The Day Kobe Bryant Died

To sum up what Mamba Mentality is, it means to be able to constantly try to be the best version of yourself. That is what the Mentality is.

Kobe Bean Bryant

Not Kobe. Not like this!

I don’t get it. How can he be gone? How could GiGi be gone too? Their stories were not done being written yet. It wasn’t supposed to end like this. Not like this. Yesterday, we all were shaken to our core over what happened — Kobe Bryant, his 13-year old daughter Gianna, and seven others (including two other children) perished in a helicopter accident near Kobe’s Mamba Academy in Thousand Oaks, California.

When I first heard the news, I didn’t think it was real. How could it be? Kobe Bryant died? The Black Mamba? Kobe can’t die! How? I never even thought it was possible. Kobe gave the impression that he would live forever and I know I’m not alone in feeling like this. I know we all will have our day, it’s a part of humanity. Life and death is part of the journey, but for some reason, Kobe seemed above that. Everything that Kobe did, he did with “Mamba Mentality”. From playing basketball, to being a father, he was great at everything … so of course we never had it in our minds he could leave this way. Not like this.

I was born and raised in Los Angeles. Kobe made an impact on my city. On my family. I’ve been blessed to witness his entire career. From a 17-year old with a broken hand taking rookie pictures, to winning 3-straight titles with Shaq, to Kobe’s lowest point in his life, then to watch Kobe come back from that, win titles, become a father and a husband, and close out his Lakers career with a magical 60-point night. It was a story I treasured being a part of. It was a story I wanted to still be a part of. I didn’t think the story would end so soon. Not like this.

If it was just Kobe on the helicopter that went down, it would still be a tragedy. However, his daughter, 13-year old GiGi, who was always with him when he went to Lakers games, was of course with him in the helicopter as they went down. Two more children were on the helicopter as well, resulting in the loss of life of three kids … leaving multiple families in mourning. When that news came out, it made the tragedy even more tragic. No parent should have to bury their child. Ever. I just became a father this past August. I couldn’t wrap myself around this subject without feeling sick. I just can’t. Not like this. Kobe’s mom and dad will have to embrace each other as they see their little boy lowered into the earth. Vanessa Bryant, Kobe’s wife and Gianna’s mom, will have to watch as her little baby girl is placed gently next to her father. A family is now shattered, broken. A city is hurting and in mourning. Maybe not just the city. Maybe the world.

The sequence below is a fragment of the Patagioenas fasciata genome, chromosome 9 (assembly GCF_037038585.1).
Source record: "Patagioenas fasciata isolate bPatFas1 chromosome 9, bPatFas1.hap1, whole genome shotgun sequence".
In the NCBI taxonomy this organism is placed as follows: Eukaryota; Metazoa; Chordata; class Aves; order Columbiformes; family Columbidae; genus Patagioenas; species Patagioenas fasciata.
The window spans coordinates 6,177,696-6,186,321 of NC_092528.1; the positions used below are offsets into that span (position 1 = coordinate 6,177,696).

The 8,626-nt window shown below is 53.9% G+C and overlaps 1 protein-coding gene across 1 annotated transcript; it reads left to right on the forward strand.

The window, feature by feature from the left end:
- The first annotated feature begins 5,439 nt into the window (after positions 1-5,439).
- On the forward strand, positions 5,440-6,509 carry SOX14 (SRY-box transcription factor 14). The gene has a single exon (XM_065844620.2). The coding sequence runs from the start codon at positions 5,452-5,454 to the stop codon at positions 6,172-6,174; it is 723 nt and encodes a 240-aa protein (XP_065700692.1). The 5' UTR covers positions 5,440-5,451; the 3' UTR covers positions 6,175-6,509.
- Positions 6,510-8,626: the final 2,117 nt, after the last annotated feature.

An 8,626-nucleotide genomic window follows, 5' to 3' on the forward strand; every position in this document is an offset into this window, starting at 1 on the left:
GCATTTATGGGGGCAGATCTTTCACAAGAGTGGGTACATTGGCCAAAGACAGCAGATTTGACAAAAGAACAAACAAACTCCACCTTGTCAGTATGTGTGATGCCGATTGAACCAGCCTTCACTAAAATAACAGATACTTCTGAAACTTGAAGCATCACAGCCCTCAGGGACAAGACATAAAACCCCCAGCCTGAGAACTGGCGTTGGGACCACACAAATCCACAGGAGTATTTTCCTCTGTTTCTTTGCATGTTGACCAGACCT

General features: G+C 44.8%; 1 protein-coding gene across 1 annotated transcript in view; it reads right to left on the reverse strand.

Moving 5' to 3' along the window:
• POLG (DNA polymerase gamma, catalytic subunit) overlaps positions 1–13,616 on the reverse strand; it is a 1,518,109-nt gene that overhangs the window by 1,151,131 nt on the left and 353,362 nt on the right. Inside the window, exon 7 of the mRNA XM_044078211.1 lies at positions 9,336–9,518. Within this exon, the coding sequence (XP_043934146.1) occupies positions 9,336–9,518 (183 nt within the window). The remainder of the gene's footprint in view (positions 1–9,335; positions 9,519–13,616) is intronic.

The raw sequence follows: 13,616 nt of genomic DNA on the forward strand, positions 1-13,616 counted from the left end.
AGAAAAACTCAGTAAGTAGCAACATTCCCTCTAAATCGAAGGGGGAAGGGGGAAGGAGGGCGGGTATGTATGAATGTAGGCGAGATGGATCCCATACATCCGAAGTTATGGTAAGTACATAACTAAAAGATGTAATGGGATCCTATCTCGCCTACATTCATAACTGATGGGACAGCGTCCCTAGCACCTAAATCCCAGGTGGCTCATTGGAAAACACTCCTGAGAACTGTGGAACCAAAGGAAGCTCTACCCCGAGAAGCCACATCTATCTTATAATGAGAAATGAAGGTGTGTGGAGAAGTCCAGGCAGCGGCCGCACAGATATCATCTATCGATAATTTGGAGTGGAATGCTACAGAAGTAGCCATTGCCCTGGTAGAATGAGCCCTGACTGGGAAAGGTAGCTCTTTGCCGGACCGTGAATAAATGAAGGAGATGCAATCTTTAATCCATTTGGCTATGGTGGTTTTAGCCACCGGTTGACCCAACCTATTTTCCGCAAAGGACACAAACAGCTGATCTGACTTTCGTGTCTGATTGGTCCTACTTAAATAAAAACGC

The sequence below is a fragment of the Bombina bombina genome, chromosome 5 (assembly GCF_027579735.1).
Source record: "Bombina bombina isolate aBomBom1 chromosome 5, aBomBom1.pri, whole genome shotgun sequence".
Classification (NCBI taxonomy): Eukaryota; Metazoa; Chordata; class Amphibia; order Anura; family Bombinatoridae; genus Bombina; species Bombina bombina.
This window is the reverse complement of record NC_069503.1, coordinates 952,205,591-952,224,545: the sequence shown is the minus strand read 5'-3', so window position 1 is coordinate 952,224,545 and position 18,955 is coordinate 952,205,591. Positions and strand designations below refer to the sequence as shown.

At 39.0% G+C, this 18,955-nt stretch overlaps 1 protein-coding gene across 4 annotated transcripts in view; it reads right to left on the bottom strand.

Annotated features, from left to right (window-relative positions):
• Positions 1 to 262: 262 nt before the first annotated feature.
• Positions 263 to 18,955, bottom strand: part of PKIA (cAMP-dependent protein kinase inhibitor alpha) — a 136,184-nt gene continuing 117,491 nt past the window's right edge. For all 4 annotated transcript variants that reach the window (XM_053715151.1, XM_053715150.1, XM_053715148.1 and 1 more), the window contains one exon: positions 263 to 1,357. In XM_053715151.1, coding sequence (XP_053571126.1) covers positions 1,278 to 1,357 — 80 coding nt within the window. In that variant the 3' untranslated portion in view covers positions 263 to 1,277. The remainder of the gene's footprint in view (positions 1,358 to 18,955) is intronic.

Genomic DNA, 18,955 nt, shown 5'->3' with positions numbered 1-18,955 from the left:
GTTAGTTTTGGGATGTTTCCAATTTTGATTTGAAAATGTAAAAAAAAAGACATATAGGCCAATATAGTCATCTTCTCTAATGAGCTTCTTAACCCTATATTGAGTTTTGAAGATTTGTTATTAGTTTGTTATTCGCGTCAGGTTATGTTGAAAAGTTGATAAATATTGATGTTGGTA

On his last game in 2016, I went to my mom’s house with my wife to watch it. My brothers also showed up, so it was all of us watching Kobe’s last game. As the shots keep going on, more and more tears fill my eyes as I am realizing this is IT. This is the last game of Kobe Bryant’s career. We saw it all. The good and the bad. While Kobe was ready to say goodbye to basketball, we weren’t ready to say goodbye to him on the court, but we also knew that it was time. I vividly remember not giving a shit about the Warriors quest for 73-wins and just focusing on Kobe. As the game ended, my brothers and I embraced, wiping tears from our faces … treasuring the moment we had just witnessed.

The day Kobe Bryant died will be one of those days we all remember where we were. I was in shock, like is this real? Is this a hoax? Sure enough, it wasn’t and the nightmare began to unfold before our eyes. Lives were cut short in an instant. Children gone before realizing their true potential. Coaches that spent years molding young minds are now gone. As a father, that is a nightmare I hope to never experience personally. Yet, I feel the loss as if Kobe was a member of my family. I feel this loss deeply, as I am sure you all do.

Allow me to give you my final thoughts: We will never get to see Kobe deliver his speech when he makes the Hall of Fame this fall. Knowing Kobe, he probably wrote his speech when he was 18-years old. That will be an emotional day, to say the least. Earlier today, NBA reporter Shams Charania wrote on Twitter that Kobe is essentially in the Hall of Fame and he does not need to be voted in. We will never get to see Kobe unveil his own statue outside Staples Center, a place where he helped bring 5 NBA titles. We will never get to see Kobe on the sidelines, watching Gianna play in the WNBA. We won’t get to see old-man Kobe, something I really wanted to witness.

Rest in peace to:

  • Kobe Bryant and Gianna Bryant
  • John, Keri and Alyssa Altobelli
  • Sarah and Payton Chester
  • Christina Mauser
  • Ara Zobayan

Yesterday when I was struggling with words, Bill Plaschke of the LA Times wrote an article and closed it so beautifully, so perfectly, that I am using it here.

“Kobe Bryant is gone and, so, too, is a little bit of all of us.”

– Bill Plaschke

Kobe, I miss you man. I love you, my brother. Like you were one of my own, because … you were. Thank you for giving us EVERYTHING. I will teach my son the Mamba Mentality.

With Love,





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